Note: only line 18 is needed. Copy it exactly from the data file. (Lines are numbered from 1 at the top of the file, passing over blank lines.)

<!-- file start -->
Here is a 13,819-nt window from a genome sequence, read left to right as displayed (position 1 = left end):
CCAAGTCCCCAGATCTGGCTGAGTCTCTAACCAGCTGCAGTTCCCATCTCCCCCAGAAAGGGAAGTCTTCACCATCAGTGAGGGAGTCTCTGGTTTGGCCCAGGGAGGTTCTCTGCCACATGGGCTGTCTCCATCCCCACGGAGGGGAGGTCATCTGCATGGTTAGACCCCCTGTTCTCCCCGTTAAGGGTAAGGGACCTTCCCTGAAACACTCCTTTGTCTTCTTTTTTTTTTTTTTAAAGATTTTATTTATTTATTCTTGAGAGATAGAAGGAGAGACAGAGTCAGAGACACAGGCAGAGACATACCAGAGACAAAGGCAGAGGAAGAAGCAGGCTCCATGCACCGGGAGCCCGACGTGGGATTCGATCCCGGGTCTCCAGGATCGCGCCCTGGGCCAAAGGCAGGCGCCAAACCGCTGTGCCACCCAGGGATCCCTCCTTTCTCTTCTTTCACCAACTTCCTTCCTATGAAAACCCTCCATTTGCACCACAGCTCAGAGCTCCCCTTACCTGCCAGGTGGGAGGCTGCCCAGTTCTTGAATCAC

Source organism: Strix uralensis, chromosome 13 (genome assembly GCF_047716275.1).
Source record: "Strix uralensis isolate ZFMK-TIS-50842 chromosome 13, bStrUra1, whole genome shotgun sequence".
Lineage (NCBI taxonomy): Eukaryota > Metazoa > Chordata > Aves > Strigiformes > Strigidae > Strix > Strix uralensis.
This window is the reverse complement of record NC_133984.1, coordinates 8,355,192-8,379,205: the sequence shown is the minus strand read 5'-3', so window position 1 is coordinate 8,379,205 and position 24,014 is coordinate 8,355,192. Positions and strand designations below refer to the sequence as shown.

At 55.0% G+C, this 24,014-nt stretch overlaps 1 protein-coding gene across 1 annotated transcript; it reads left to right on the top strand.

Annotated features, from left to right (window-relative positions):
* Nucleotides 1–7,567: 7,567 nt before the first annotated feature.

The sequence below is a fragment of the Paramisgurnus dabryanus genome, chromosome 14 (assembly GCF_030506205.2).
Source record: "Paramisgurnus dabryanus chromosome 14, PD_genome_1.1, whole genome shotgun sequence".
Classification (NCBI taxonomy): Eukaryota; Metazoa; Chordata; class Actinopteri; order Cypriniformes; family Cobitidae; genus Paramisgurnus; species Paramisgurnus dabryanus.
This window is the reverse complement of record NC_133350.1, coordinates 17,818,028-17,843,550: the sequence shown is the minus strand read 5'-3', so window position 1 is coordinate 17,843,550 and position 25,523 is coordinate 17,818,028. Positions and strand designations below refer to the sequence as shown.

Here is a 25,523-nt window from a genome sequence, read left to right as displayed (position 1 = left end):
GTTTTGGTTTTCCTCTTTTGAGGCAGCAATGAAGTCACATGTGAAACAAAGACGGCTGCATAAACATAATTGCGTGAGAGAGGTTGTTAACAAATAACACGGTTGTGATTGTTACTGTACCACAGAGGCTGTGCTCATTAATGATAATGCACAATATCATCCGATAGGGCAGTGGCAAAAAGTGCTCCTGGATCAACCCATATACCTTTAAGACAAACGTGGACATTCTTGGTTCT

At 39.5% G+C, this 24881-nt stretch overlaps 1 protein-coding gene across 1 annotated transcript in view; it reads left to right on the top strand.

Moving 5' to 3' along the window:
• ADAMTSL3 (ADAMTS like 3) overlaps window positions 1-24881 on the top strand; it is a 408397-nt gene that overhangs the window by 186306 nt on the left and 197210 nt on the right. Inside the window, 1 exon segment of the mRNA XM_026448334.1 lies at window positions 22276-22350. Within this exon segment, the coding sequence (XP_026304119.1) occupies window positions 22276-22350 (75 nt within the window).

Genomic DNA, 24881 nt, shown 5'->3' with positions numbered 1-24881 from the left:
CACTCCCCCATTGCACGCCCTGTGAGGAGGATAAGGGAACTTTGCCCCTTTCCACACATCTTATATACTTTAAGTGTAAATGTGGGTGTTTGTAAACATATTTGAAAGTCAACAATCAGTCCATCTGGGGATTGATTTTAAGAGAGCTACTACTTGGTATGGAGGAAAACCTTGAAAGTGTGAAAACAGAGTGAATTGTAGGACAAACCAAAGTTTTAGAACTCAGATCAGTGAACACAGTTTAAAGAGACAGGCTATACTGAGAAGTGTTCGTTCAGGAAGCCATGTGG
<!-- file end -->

• ADAMTSL3 (ADAMTS like 3) overlaps window positions 1-24881 on the top strand; it is a 408397-nt gene that overhangs the window by 186306 nt on the left and 197210 nt on the right. Inside the window, 1 exon segment of the mRNA XM_026448334.1 lies at window positions 22276-22350. Within this exon segment, the coding sequence (XP_026304119.1) occupies window positions 22276-22350 (75 nt within the window).